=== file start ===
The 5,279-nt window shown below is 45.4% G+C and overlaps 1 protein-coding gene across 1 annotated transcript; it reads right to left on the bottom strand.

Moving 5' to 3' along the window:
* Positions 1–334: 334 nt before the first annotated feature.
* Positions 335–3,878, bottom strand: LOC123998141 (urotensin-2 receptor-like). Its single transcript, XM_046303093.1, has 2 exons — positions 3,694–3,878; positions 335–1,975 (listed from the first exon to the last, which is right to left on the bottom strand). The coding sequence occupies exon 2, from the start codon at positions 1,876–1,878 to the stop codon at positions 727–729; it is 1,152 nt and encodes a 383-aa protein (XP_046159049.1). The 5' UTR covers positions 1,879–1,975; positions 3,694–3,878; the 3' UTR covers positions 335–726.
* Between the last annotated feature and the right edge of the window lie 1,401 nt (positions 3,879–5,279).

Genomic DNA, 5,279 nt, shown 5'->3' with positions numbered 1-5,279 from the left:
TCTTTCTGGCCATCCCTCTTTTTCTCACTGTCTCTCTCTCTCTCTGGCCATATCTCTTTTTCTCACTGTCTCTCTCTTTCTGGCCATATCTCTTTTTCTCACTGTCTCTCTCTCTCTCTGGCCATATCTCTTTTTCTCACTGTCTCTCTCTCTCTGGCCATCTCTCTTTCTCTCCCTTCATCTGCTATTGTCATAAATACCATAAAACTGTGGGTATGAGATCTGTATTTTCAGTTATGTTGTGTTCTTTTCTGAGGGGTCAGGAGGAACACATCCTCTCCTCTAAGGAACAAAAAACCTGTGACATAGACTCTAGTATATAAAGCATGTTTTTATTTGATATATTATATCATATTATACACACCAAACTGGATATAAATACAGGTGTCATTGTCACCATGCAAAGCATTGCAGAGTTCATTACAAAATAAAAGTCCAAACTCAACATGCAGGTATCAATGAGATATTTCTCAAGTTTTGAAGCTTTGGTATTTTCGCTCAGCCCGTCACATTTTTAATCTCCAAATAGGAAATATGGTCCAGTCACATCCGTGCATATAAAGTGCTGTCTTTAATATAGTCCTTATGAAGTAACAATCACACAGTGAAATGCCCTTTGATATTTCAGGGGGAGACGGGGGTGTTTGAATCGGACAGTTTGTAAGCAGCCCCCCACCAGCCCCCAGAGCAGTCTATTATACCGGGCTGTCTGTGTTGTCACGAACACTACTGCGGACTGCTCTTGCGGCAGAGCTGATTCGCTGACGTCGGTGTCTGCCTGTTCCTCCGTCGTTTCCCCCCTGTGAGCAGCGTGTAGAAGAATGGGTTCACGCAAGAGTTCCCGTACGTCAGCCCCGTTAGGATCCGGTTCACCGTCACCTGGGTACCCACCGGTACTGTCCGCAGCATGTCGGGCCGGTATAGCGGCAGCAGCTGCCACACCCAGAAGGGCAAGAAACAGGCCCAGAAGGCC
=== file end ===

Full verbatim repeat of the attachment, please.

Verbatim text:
The 5,279-nt window shown below is 45.4% G+C and overlaps 1 protein-coding gene across 1 annotated transcript; it reads right to left on the bottom strand.

Moving 5' to 3' along the window:
* Positions 1–334: 334 nt before the first annotated feature.
* Positions 335–3,878, bottom strand: LOC123998141 (urotensin-2 receptor-like). Its single transcript, XM_046303093.1, has 2 exons — positions 3,694–3,878; positions 335–1,975 (listed from the first exon to the last, which is right to left on the bottom strand). The coding sequence occupies exon 2, from the start codon at positions 1,876–1,878 to the stop codon at positions 727–729; it is 1,152 nt and encodes a 383-aa protein (XP_046159049.1). The 5' UTR covers positions 1,879–1,975; positions 3,694–3,878; the 3' UTR covers positions 335–726.
* Between the last annotated feature and the right edge of the window lie 1,401 nt (positions 3,879–5,279).

Genomic DNA, 5,279 nt, shown 5'->3' with positions numbered 1-5,279 from the left:
TCTTTCTGGCCATCCCTCTTTTTCTCACTGTCTCTCTCTCTCTCTGGCCATATCTCTTTTTCTCACTGTCTCTCTCTTTCTGGCCATATCTCTTTTTCTCACTGTCTCTCTCTCTCTCTGGCCATATCTCTTTTTCTCACTGTCTCTCTCTCTCTGGCCATCTCTCTTTCTCTCCCTTCATCTGCTATTGTCATAAATACCATAAAACTGTGGGTATGAGATCTGTATTTTCAGTTATGTTGTGTTCTTTTCTGAGGGGTCAGGAGGAACACATCCTCTCCTCTAAGGAACAAAAAACCTGTGACATAGACTCTAGTATATAAAGCATGTTTTTATTTGATATATTATATCATATTATACACACCAAACTGGATATAAATACAGGTGTCATTGTCACCATGCAAAGCATTGCAGAGTTCATTACAAAATAAAAGTCCAAACTCAACATGCAGGTATCAATGAGATATTTCTCAAGTTTTGAAGCTTTGGTATTTTCGCTCAGCCCGTCACATTTTTAATCTCCAAATAGGAAATATGGTCCAGTCACATCCGTGCATATAAAGTGCTGTCTTTAATATAGTCCTTATGAAGTAACAATCACACAGTGAAATGCCCTTTGATATTTCAGGGGGAGACGGGGGTGTTTGAATCGGACAGTTTGTAAGCAGCCCCCCACCAGCCCCCAGAGCAGTCTATTATACCGGGCTGTCTGTGTTGTCACGAACACTACTGCGGACTGCTCTTGCGGCAGAGCTGATTCGCTGACGTCGGTGTCTGCCTGTTCCTCCGTCGTTTCCCCCCTGTGAGCAGCGTGTAGAAGAATGGGTTCACGCAAGAGTTCCCGTACGTCAGCCCCGTTAGGATCCGGTTCACCGTCACCTGGGTACCCACCGGTACTGTCCGCAGCATGTCGGGCCGGTATAGCGGCAGCAGCTGCCACACCCAGAAGGGCAAGAAACAGGCCCAGAAGGCC